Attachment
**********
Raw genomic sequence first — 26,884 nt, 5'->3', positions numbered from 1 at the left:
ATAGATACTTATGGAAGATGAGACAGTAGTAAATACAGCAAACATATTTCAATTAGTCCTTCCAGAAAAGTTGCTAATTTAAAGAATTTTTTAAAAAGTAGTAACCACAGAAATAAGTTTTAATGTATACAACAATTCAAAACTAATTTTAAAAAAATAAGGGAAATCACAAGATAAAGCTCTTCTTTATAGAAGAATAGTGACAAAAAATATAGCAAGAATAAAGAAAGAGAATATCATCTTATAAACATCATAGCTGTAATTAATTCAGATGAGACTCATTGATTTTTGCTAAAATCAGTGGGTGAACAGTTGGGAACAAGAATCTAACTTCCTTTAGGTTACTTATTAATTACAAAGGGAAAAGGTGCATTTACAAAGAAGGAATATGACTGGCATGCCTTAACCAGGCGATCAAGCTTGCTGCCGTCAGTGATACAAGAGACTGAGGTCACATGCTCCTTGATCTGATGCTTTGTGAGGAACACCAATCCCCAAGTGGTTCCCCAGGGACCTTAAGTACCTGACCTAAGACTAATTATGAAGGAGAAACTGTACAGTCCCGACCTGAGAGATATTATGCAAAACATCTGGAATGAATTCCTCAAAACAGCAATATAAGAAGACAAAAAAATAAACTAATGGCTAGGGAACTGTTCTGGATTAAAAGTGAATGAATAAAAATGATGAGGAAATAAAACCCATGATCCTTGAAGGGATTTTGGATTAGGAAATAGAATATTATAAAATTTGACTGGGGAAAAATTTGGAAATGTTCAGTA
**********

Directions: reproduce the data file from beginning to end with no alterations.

Raw genomic sequence first — 26,884 nt, 5'->3', positions numbered from 1 at the left:
ATAGATACTTATGGAAGATGAGACAGTAGTAAATACAGCAAACATATTTCAATTAGTCCTTCCAGAAAAGTTGCTAATTTAAAGAATTTTTTAAAAAGTAGTAACCACAGAAATAAGTTTTAATGTATACAACAATTCAAAACTAATTTTAAAAAAATAAGGGAAATCACAAGATAAAGCTCTTCTTTATAGAAGAATAGTGACAAAAAATATAGCAAGAATAAAGAAAGAGAATATCATCTTATAAACATCATAGCTGTAATTAATTCAGATGAGACTCATTGATTTTTGCTAAAATCAGTGGGTGAACAGTTGGGAACAAGAATCTAACTTCCTTTAGGTTACTTATTAATTACAAAGGGAAAAGGTGCATTTACAAAGAAGGAATATGACTGGCATGCCTTAACCAGGCGATCAAGCTTGCTGCCGTCAGTGATACAAGAGACTGAGGTCACATGCTCCTTGATCTGATGCTTTGTGAGGAACACCAATCCCCAAGTGGTTCCCCAGGGACCTTAAGTACCTGACCTAAGACTAATTATGAAGGAGAAACTGTACAGTCCCGACCTGAGAGATATTATGCAAAACATCTGGAATGAATTCCTCAAAACAGCAATATAAGAAGACAAAAAAATAAACTAATGGCTAGGGAACTGTTCTGGATTAAAAGTGAATGAATAAAAATGATGAGGAAATAAAACCCATGATCCTTGAAGGGATTTTGGATTAGGAAATAGAATATTATAAAATTTGACTGGGGAAAAATTTGGAAATGTTCAGTA